Does Your Workplace Support Your Mental Health?

office-PhilWhitehouse-flickr.jpg

A workplace can, and ideally should, provide a sense of connectedness, purpose, structure, achievement, and role identity. Such an environment is a protection against the onset of anxiety or depression.

Unfortunately, many people spend a large portion of their lives in workplaces that are mentally unhealthy—a problem for both employer and employee.

Stressors At Work

Too many of us have come to expect a place of employment to be highly stressful, but it is counterproductive for all involved to let this be the norm. Change starts with awareness, and with people willing to take up the conversation.

Workplace issues associated with mental health problems include:

  • having a position where the demands are high, but you have little or no control over your work.
  • unsuitable rewards such as inadequate pay, and lack of recognition or appreciation.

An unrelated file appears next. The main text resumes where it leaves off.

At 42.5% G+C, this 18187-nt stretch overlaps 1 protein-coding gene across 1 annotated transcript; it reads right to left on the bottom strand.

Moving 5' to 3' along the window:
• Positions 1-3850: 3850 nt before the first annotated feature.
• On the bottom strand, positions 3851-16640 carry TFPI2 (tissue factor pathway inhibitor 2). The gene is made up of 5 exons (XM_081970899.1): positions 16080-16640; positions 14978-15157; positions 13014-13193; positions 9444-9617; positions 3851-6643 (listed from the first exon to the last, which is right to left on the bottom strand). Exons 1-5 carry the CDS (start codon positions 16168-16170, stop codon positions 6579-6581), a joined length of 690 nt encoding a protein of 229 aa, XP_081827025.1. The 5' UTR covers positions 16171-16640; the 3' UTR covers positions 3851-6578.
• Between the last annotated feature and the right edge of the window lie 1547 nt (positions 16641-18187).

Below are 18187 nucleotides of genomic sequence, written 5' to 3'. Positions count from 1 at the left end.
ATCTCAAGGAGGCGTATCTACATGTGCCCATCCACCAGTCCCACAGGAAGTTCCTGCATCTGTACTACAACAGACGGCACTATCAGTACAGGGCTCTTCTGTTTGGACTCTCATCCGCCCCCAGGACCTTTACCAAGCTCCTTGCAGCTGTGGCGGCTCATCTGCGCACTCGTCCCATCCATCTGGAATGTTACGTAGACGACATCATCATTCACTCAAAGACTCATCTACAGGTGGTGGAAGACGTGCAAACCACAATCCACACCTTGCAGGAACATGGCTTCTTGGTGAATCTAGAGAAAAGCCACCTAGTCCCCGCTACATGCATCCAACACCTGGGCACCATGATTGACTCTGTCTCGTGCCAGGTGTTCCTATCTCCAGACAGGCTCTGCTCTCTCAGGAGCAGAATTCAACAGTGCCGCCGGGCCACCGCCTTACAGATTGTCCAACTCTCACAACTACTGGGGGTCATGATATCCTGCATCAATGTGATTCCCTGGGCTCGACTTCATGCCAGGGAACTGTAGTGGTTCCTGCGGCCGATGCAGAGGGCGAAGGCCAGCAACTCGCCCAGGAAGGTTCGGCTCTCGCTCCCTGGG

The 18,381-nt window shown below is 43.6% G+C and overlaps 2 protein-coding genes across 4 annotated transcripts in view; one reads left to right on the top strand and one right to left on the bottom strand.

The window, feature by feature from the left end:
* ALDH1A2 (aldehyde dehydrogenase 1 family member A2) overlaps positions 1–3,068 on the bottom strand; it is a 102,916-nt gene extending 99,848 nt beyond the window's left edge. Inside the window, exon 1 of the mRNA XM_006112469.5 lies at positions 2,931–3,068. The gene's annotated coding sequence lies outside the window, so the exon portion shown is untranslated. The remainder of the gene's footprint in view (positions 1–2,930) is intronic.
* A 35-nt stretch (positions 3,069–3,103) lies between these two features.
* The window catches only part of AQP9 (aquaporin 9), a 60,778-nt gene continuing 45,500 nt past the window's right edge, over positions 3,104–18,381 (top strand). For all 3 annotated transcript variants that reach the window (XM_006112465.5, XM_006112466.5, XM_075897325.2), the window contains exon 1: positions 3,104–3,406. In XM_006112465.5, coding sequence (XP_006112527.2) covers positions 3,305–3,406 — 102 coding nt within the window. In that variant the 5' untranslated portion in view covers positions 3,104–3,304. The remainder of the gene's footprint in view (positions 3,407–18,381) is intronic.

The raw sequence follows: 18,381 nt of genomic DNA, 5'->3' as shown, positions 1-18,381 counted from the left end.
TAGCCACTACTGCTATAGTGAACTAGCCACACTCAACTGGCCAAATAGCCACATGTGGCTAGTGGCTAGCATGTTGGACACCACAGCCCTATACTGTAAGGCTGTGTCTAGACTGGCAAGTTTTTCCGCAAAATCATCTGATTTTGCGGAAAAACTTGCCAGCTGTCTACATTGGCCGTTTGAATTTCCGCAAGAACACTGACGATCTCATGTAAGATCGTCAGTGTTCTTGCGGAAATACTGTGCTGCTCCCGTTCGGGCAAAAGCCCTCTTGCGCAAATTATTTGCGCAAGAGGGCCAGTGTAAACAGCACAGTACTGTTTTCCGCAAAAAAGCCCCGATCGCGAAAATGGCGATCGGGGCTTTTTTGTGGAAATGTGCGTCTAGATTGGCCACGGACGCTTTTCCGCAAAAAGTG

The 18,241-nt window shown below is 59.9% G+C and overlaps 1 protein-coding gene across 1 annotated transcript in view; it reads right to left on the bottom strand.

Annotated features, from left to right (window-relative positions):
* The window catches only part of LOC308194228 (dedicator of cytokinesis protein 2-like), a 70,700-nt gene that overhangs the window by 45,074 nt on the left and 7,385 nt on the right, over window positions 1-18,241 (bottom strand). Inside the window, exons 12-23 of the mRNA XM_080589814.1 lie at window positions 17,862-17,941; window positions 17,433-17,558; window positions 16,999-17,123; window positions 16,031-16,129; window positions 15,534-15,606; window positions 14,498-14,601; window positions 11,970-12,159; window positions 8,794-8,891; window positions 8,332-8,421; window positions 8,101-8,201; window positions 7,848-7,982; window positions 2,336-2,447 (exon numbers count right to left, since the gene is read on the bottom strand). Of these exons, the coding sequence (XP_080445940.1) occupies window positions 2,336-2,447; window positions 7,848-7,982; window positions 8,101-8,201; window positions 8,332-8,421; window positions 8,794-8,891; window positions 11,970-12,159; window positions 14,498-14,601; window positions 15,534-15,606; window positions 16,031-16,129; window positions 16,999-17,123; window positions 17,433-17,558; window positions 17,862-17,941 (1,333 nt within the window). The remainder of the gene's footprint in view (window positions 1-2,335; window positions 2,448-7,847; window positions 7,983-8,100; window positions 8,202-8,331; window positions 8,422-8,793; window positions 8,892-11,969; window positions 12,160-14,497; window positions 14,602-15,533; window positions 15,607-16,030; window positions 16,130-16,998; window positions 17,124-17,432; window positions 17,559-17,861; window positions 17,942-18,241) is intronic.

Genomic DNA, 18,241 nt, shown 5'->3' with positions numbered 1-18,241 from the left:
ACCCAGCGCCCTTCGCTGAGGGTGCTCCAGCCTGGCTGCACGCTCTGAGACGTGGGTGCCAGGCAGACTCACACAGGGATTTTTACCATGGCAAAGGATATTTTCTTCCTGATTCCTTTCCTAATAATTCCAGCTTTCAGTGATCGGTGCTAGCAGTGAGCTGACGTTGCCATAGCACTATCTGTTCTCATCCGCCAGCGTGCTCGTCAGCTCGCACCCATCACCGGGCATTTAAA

• job insecurity and the threat of downsizing.
  • interpersonal issues at work, including bullying.
  • poor organizational structure affecting how resources and information flow.

Naturally, when assessing factors contributing to mental health issues, problems in people’s personal lives must be considered, also an individual’s temperament, communication, and coping skills.

However, even people with excellent work habits and skills can crumble under the relentless pressure of a toxic work environment.

Take Care of Yourself

Human beings can put up with a lot, which is both a strength and a weakness. It has helped us survive as a species but also allows us to get used to situations that are harmful.

When an environment hurts our psychological health, we can be sure it is also hurting our physical health. If you are experiencing work related anxiety, low mood, feelings of irritability, hopelessness, and/or dwindling motivation, act to protect your well being.

Share your experience and feelings with family, friends, a coach, or trusted colleague, and see your doctor. Consider meeting with a mental health professional, or using your company’s EAP (Employee Assistance Provider). Consider carefully whether it is time to find a more supportive work environment.

Source: News in Mind
Photo credit: Phil Whitehouse

 
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